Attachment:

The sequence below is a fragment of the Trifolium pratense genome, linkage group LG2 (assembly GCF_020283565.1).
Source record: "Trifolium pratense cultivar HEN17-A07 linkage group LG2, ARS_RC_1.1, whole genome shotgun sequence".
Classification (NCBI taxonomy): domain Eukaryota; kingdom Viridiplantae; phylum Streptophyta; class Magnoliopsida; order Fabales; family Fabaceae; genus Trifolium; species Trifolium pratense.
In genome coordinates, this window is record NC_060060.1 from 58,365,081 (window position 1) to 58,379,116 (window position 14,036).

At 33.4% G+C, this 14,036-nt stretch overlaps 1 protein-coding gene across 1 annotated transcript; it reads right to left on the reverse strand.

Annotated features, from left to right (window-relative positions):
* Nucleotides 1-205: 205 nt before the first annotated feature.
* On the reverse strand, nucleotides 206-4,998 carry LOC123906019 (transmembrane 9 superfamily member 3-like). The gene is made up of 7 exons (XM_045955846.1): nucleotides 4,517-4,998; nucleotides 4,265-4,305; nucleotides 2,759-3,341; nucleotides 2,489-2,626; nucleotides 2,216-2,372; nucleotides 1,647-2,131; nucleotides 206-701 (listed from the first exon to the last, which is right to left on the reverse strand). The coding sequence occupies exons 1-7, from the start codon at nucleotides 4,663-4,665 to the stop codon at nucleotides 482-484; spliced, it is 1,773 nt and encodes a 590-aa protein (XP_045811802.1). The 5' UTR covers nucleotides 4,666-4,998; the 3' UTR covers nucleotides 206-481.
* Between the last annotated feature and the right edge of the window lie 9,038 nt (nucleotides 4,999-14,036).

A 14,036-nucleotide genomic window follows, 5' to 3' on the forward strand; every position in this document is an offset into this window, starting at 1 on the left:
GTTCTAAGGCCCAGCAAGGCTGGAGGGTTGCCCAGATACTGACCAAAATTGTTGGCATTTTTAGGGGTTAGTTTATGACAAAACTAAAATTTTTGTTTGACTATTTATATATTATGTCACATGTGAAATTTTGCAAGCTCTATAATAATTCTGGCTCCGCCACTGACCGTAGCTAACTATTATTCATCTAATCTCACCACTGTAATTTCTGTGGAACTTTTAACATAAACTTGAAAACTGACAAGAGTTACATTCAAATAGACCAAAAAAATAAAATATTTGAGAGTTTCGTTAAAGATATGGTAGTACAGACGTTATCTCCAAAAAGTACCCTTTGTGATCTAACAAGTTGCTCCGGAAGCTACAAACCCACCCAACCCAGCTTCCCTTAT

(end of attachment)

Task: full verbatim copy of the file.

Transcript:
The sequence below is a fragment of the Trifolium pratense genome, linkage group LG2 (assembly GCF_020283565.1).
Source record: "Trifolium pratense cultivar HEN17-A07 linkage group LG2, ARS_RC_1.1, whole genome shotgun sequence".
Classification (NCBI taxonomy): domain Eukaryota; kingdom Viridiplantae; phylum Streptophyta; class Magnoliopsida; order Fabales; family Fabaceae; genus Trifolium; species Trifolium pratense.
In genome coordinates, this window is record NC_060060.1 from 58,365,081 (window position 1) to 58,379,116 (window position 14,036).

At 33.4% G+C, this 14,036-nt stretch overlaps 1 protein-coding gene across 1 annotated transcript; it reads right to left on the reverse strand.

Annotated features, from left to right (window-relative positions):
* Nucleotides 1-205: 205 nt before the first annotated feature.
* On the reverse strand, nucleotides 206-4,998 carry LOC123906019 (transmembrane 9 superfamily member 3-like). The gene is made up of 7 exons (XM_045955846.1): nucleotides 4,517-4,998; nucleotides 4,265-4,305; nucleotides 2,759-3,341; nucleotides 2,489-2,626; nucleotides 2,216-2,372; nucleotides 1,647-2,131; nucleotides 206-701 (listed from the first exon to the last, which is right to left on the reverse strand). The coding sequence occupies exons 1-7, from the start codon at nucleotides 4,663-4,665 to the stop codon at nucleotides 482-484; spliced, it is 1,773 nt and encodes a 590-aa protein (XP_045811802.1). The 5' UTR covers nucleotides 4,666-4,998; the 3' UTR covers nucleotides 206-481.
* Between the last annotated feature and the right edge of the window lie 9,038 nt (nucleotides 4,999-14,036).

A 14,036-nucleotide genomic window follows, 5' to 3' on the forward strand; every position in this document is an offset into this window, starting at 1 on the left:
GTTCTAAGGCCCAGCAAGGCTGGAGGGTTGCCCAGATACTGACCAAAATTGTTGGCATTTTTAGGGGTTAGTTTATGACAAAACTAAAATTTTTGTTTGACTATTTATATATTATGTCACATGTGAAATTTTGCAAGCTCTATAATAATTCTGGCTCCGCCACTGACCGTAGCTAACTATTATTCATCTAATCTCACCACTGTAATTTCTGTGGAACTTTTAACATAAACTTGAAAACTGACAAGAGTTACATTCAAATAGACCAAAAAAATAAAATATTTGAGAGTTTCGTTAAAGATATGGTAGTACAGACGTTATCTCCAAAAAGTACCCTTTGTGATCTAACAAGTTGCTCCGGAAGCTACAAACCCACCCAACCCAGCTTCCCTTAT